National charity Heropreneurs is to launch a campaign later this year urging local authorities to create banking facilities to improve access to finance for small companies.
Local authorities, which do not need Financial Services Authority approval to make loans or accept deposits, are in a good position to appreciate the credit needs of their local community in a way which modern banks cannot, said Richard Morris, the founder and chief executive of Heropreneurs. The charity specialises in helping servicemen and women start businesses when they leave the armed forces.
Municipal banks could be set up with as little as £20m and would become self-funding, lending on commercial terms but with decisions made locally instead of by centralised credit teams.
“You need a three-dimensional view of every client and understanding of the community you serve to be a good lender, which the banks just don’t have. Decisions should be about people rather than market segments,” said Morris.
Any money left after bidding rounds for the Regional Growth Fund, which is intended to invest in areas hit by public spending cuts, could be deployed to create local banks. The Localism Act, which became law in November, would help provide the impetus.
Morris launched the campaign because of the difficulties many of the former services personnel that Heropreneurs works with have in getting loans for their businesses.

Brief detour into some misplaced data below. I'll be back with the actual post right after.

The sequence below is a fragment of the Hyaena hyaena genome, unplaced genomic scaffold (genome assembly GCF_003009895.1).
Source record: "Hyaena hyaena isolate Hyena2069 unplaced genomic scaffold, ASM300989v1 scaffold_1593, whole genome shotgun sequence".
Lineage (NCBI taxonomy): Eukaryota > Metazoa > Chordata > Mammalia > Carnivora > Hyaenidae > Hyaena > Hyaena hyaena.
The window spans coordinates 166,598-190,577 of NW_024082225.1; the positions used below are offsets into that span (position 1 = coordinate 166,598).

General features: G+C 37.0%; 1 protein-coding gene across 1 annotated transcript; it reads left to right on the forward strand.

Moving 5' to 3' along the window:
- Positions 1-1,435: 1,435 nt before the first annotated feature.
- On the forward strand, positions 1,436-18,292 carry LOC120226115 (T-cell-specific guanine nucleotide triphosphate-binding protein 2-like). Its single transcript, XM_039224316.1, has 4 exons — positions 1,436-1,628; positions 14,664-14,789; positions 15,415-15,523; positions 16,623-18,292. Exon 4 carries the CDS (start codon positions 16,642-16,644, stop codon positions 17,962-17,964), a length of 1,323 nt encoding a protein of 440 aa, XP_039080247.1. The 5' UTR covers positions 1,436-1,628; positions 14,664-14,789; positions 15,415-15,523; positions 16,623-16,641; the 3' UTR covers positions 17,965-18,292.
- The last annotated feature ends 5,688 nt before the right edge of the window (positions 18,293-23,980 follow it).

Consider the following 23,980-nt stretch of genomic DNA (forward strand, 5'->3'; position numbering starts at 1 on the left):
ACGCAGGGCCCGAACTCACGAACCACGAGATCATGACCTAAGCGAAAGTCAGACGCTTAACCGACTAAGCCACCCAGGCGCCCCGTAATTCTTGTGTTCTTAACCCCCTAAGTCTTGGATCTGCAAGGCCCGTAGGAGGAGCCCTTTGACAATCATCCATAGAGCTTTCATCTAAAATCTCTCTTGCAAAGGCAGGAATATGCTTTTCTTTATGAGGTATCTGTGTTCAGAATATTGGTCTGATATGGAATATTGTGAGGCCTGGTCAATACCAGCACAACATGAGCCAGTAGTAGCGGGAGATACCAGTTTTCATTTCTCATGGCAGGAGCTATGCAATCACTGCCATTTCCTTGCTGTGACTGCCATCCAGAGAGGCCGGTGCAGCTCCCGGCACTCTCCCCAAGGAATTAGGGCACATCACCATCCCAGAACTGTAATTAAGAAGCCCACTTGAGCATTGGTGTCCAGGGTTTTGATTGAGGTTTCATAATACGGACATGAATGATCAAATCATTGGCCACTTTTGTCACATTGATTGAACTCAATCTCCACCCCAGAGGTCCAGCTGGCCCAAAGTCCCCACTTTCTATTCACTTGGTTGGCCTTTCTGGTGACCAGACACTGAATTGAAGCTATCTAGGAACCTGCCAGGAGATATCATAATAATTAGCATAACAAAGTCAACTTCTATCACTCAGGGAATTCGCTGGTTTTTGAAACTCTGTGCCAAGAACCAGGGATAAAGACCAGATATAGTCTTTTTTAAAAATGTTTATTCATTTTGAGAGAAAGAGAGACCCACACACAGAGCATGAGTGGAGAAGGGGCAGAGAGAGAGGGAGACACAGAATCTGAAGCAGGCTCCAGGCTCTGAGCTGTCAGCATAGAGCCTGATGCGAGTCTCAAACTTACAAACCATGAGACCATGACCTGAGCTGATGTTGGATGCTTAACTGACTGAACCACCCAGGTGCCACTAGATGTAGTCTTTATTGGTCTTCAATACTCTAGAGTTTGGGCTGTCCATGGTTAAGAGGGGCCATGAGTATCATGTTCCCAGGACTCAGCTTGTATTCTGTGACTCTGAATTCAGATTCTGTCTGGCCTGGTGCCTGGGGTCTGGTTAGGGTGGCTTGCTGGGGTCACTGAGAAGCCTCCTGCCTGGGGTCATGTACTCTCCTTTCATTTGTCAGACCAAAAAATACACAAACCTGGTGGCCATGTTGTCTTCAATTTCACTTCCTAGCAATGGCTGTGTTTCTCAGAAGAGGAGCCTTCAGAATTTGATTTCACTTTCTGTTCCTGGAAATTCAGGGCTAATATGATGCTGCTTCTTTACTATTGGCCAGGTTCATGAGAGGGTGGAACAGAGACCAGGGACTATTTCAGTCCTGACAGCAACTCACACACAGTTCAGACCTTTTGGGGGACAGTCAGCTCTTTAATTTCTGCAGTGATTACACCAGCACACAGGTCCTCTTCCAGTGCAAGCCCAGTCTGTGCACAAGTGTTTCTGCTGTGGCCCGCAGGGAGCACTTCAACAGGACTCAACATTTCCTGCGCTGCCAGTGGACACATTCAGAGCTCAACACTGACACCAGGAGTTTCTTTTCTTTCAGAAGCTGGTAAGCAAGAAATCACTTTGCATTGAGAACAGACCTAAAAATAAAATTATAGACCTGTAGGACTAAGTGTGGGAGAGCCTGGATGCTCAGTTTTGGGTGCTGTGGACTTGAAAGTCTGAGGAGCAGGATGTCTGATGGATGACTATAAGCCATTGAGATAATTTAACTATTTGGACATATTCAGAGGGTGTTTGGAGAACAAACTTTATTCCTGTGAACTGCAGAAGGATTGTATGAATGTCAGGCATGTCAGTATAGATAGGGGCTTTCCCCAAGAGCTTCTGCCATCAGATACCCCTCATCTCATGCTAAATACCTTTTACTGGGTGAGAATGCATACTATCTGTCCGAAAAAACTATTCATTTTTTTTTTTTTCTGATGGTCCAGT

That the campaign could end up drowning in the sea of other government schemes to get lending moving, not least Vince Cable’s proposed new Bank for Business, is not something Morris is worried about. He explains what makes the initiative different:
“A local authority understands their community’s problems, how it is made up and who their customers are. They can look at this from a local level, which a commercial bank can’t. What you’re looking at here is an easily set up organisation with regional growth and regional money.
“This could easily be done region by region. It would be helpful, of course, if politicians would get on the side of this and help people and businesses in their community. There is no better way of organising loans through a local council. It’s all about providing a very local service – which is what people demand,” he said.
If the government doesn’t wish to use the Regional Growth Fund, then in Morris’ eyes it should consider another source of funding. “Starting four local banks would cost less than £100m, a minuscule amount when you consider the money disbursed by other government initiatives.”
Mr Morris admitted that people would be “wary” of local authority involvement in banking. A previous attempt to revive council banking in Essex was wound up last year after lending just £535,000.
Mr Morris said it didn’t work because it was a “short-term scheme in partnership with a commercial lender. This would be wholly different. People will say their local authorities shouldn’t be involved in banking, but it happens successfully in Germany.”
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